One mine's trash: Capturing carbon in mine waste

$3.2 million in new funding accelerates research on capturing CO2 in waste from Canadian mines.

Katie Willis - 23 July 2019

A new project focused on trapping excess carbon dioxide into mineral waste will be piloted by three Canadian mining companies over the next two years.

A collaboration between four Canadian universities and three leading mining companies, the project is funded by a $2 million Clean Growth Program grant through Natural Resources Canada (NRCan), as well as $1.2 million from industry partners, including De Beers Group, FPX Nickel Corp, and Giga Metals Corporation, and with support from government agencies such as Geoscience BC.

Sasha Wilson, associate professor in the Department of Earth and Atmospheric Sciences, is leading the University of Alberta's arm of the project. Wilson's research will focus on using fast-reacting clay minerals from diamond mines to capture carbon dioxide.

"Clay minerals are the most common and abundant minerals in the waste from many of Canada's base and precious metal mines and diamond mines," said Wilson, expert in economic geology, and Canada Research Chair in Biogeochemistry of Sustainable Mineral Resources. "Our work will help to unlock the potential of these minerals as an effective resource for managing greenhouse gas emissions, which will contribute to making Canada's resource sector more environmentally and economically sustainable."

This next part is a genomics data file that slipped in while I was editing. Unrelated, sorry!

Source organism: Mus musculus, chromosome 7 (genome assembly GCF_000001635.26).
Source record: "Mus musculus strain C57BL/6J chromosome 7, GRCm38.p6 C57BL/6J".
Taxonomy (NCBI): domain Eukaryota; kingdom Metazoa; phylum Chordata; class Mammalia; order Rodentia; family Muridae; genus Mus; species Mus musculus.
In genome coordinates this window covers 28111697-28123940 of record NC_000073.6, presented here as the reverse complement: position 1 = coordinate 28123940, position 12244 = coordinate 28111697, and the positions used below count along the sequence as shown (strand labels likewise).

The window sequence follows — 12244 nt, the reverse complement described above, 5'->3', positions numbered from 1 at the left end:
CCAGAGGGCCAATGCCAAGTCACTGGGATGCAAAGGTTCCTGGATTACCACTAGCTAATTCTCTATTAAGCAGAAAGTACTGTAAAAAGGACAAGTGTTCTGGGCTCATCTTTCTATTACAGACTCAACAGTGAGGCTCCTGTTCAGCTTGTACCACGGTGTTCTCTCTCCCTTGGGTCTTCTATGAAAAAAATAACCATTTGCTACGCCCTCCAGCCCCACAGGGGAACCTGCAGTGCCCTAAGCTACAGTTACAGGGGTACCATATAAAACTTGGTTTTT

In a natural process called carbon mineralization, carbon dioxide reacts with minerals in mine tailings, trapping the greenhouse gas into a mineral, where it can remain in a benign state for thousands of years or more. "This is an accelerated version of the reactions that naturally control carbon dioxide in the atmosphere to regulate Earth's climate system on geological timescales," added Wilson.

Wilson will be working with project lead Greg Dipple from the University of British Columbia, and fellow principal investigators Louis Pasquier from the Institut National de la Recherche Scientifique (INRS) and Ian Power from Trent University.

With a national carbon tax set to reach $50 per tonne in 2022, this research project could spell significant savings for Canada's mining industry.

"It may be possible to use this technology to offset the greenhouse gas emissions from mines--sometimes completely--by reacting the finely crushed mineral waste produced by mines with carbon dioxide," explained Wilson. "The technologies we are developing will help support Canada's resources sector in remaining at the forefront internationally during the global energy transition as we work toward decarbonizing the economy."

Learn more about Wilson's research.